Hundreds of thousands of Iranians thronged Tehran’s streets on Monday for the funeral of military commander Qassem Soleimani, killed by a U.S. drone strike, and his successor promised to drive U.S. forces out of the region in revenge.
The coffins of Soleimani and Iraqi militia leader Abu Mahdi al-Muhandis, who also died in Friday’s attack in Baghdad, were passed over the heads of mourners chanting “Death to America”.
The killing of Soleimani, the architect of Iran’s drive to extend its influence across the Middle East, on the orders of U.S. President Donald Trump has stoked concern across the globe that a broader Middle East conflict could erupt.
Trump has listed 52 Iranian targets, including cultural sites, that would be hit if Iran retaliates with attacks on Americans or U.S. assets.
“I promise to continue martyr Soleimani’s cause as firmly as before with the help of God, and in return for his martyrdom we aim to get rid of America from the region,” said General Esmail Ghaani, the new commander of the Quds Force, the elite unit of Iran’s Revolutionary Guards charged with overseas operations.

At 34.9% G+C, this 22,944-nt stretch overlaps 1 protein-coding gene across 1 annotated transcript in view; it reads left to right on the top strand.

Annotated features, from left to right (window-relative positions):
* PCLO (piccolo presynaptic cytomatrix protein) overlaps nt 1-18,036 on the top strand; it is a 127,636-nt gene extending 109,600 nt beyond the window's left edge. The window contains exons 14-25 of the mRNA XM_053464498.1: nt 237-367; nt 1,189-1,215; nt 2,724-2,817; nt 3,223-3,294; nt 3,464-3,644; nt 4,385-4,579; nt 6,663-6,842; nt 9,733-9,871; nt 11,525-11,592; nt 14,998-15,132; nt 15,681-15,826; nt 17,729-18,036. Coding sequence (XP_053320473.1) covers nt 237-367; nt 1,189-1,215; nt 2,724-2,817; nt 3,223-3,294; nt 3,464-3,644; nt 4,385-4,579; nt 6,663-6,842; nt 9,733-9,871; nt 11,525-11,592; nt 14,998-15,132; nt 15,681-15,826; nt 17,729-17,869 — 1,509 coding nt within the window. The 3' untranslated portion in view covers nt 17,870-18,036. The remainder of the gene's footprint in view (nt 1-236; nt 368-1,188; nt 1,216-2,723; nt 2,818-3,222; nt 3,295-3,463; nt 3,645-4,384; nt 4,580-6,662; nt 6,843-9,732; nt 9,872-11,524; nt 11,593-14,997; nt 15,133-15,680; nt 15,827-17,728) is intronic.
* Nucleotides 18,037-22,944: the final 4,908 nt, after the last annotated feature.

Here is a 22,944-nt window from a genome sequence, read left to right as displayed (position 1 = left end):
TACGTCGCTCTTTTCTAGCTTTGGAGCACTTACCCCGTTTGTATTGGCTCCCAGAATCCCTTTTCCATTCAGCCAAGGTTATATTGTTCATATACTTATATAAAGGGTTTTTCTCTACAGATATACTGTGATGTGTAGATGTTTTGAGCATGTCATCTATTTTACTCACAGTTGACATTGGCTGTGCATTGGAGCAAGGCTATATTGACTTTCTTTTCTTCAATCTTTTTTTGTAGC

“God the Almighty has promised to take martyr Soleimani’s revenge. Certainly actions will be taken,” he told state television.
Other political and military leaders have made similar threats without offering specifics. Iran, which lies at the mouth of a Gulf oil shipping route, has a range of allied proxy forces in the region through which it could act.
The size of the crowds in Tehran, which state media said numbered in the millions, mirrored the masses that gathered in 1989 for the funeral of the Islamic Republic’s founder, Ayatollah Ruhollah Khomeini.
Soleimani was a national hero to many Iranians, even those who did not consider themselves supporters of Iran’s clerical rulers.
Aerial footage showed people packing thoroughfares and sidestreets, a welcome show of national unity for the government after deadly protests in November.